On November 15th, we'll get the closest full moon since 1948, and it won't happen again for 18 years. If you want to snap a photo of the moon in all its glory, be prepared. Here's how to take a picture of next week's supermoon that will do it some justice, and may even be wallpaper-worthy.
Start With the Right Camera and Lens
The moon looks beautiful, big, and bright. You snap a pic with your phone and take a look. Wow. You might as well have photographed a speck of dust because that's what it looks like. If you've ever taken a photo of the moon with your phone, you know this feeling. It's pointless.
The biggest and most obvious reason your moon photos suck is that the moon is just so far away. It's hard enough to take a decent smartphone picture of your cat across the room, much less something that's 384,472km away. Granted, the moon is much, much bigger than your cat, but still, it's a long way from your camera.
You can't take a great photo of anything that far away with your smartphone because, despite all its other cool settings, your phone's zoom and focal length just aren't designed for it. In basic terms, focal length is the distance between a lens and its focal point. Most decent photos of the moon are taken with telephoto lenses with focal lengths of at least 300mm. The capture in the video above, for example, was taken with a 500mm lens. By comparison, your phone's focal length is probably about 20mm. Smartphone cameras and point and shoots are designed to be compact and convenient enough to fit in your pocket. They're just not built to handle the same functions as a DLSR, mirrorless camera, or any other camera with interchangeable lenses.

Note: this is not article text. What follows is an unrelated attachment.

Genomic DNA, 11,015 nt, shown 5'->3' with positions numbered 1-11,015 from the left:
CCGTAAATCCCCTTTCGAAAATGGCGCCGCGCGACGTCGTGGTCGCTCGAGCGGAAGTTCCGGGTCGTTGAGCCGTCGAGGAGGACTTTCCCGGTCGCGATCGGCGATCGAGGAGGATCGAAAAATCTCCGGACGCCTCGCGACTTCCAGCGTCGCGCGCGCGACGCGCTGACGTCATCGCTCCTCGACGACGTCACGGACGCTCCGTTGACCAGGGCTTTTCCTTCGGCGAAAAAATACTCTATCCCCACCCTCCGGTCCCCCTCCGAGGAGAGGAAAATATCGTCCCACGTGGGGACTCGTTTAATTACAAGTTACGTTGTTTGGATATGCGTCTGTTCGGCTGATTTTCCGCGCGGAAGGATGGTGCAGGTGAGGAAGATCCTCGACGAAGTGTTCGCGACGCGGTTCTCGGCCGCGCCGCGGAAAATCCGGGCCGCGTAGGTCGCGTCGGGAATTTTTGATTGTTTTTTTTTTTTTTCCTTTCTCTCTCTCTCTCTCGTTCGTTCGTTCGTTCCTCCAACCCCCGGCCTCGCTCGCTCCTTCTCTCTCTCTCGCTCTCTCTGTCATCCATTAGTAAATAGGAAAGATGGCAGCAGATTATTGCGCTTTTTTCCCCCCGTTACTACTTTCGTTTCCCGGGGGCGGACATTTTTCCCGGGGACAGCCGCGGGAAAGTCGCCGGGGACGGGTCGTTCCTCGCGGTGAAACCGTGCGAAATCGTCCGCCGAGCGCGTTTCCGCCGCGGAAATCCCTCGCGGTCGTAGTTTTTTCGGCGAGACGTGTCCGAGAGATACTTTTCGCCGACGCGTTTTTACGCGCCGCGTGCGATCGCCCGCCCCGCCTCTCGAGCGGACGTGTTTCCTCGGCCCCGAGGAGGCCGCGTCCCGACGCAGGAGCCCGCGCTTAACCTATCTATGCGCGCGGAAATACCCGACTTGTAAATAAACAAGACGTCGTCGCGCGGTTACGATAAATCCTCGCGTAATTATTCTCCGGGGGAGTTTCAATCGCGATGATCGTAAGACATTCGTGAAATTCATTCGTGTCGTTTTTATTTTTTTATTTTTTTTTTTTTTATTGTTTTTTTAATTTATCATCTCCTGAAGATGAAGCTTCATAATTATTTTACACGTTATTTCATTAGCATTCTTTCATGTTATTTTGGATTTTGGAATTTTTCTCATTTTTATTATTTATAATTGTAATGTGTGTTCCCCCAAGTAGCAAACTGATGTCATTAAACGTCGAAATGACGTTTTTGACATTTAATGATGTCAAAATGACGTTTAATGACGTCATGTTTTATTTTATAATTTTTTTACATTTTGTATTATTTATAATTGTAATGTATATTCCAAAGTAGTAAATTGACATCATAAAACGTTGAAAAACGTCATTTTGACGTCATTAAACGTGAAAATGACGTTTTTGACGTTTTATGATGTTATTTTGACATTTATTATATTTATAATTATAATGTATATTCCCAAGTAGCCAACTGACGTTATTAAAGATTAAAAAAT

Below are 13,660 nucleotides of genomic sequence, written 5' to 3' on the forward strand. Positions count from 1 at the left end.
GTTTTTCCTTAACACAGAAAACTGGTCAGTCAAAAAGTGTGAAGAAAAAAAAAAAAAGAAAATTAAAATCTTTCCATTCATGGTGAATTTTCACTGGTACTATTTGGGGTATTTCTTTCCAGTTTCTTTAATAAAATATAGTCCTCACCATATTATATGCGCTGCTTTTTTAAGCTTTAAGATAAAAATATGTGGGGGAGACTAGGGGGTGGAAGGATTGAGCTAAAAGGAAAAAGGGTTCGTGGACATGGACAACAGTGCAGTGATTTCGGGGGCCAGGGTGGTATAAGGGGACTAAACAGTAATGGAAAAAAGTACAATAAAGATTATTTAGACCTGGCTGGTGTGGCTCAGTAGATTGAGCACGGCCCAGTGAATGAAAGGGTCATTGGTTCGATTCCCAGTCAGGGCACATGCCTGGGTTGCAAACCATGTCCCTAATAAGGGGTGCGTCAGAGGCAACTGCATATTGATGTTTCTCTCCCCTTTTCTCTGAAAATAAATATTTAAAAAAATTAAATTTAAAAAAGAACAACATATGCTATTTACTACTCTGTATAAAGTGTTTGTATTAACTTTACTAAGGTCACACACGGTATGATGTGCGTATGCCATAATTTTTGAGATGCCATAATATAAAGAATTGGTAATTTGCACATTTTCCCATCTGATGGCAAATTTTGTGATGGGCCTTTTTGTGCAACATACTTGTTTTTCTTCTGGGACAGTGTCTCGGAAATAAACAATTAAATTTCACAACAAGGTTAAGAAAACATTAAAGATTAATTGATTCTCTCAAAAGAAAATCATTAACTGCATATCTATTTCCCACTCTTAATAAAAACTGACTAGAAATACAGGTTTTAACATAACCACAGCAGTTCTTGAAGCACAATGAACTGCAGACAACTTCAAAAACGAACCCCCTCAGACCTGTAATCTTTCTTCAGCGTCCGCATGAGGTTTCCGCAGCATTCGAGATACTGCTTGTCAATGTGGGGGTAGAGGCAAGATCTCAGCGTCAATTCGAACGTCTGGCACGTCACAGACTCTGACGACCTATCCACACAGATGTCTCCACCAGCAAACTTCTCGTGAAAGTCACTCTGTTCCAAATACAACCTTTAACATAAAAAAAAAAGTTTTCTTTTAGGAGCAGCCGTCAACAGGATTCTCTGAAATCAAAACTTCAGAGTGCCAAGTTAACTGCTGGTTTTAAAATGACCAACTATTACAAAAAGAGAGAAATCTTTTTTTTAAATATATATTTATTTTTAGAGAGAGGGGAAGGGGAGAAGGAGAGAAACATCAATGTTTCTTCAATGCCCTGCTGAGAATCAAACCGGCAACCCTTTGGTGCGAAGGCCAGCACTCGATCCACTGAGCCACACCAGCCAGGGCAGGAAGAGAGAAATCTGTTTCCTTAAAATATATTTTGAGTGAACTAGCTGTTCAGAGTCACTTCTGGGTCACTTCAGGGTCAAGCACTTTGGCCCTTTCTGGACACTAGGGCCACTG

However, there are detachable smartphone lenses available that come with optical zoom. As you can imagine, those aren't that powerful either, but you can get slightly better shots with them. They won't be amazing, but they will be better than what you would get otherwise.
No, I've seen brilliant iPhone pics of the moon, you might say. Yes, those photos are amazing, but keep in mind, iPhone astrophotographers like astronomer Andrew Symes use telescopes to get those detailed, close-up shots. It's called afocal photography and it involves taking a photo of the telescope's eyepiece (you can try it with a pair of binoculars to see what happens).
You'll have better luck getting a decent picture of the moon with a DSLR, or EVIL (electronic viewfinder with interchangeable lenses) camera, like a mirrorless. These cameras are equipped to handle better lenses. For lunar photography, you'll need to rent or buy one of those 300mm or higher lenses we mentioned. Prices can range from about a hundred bucks to a couple thousand bucks. Here's a low-end one I recently bought for my DSLR. It will do the job, but it's nothing special.
On the other hand, some EVIL cameras have pretty good built-in optical zoom that can get great shots even without a lens. For example, the Nikon P900 takes impressive pictures of the moon, as you can see in the above image.
Adjust Your Camera's Exposure Settings
Basic, boring photos of the moon also look crappy because the moon is so bright. That's why it looks like a big blurry light bulb in your photos, lacking definition, or those clear features on the surface you're probably trying to capture.
If you want to get even a hint of the moon's craters and shadows, you have to adjust your camera's exposure settings. You could use your camera's metering mode for this. This function usually found in your exposure settings and it measures and analyses the light of particular area to adjust your settings so that the area is properly exposed. With spot metering, you choose a smaller area. Instead of the night sky, your camera will focus on a specific spot (the moon) and adjust its exposure accordingly. It's easy to adjust these exposure settings yourself, though.
Your camera's exposure depends on three factors: aperture, shutter speed, and ISO speed, also called the "exposure triangle." Here's what each of those three settings mean and how you should adjust them to get your moon photo.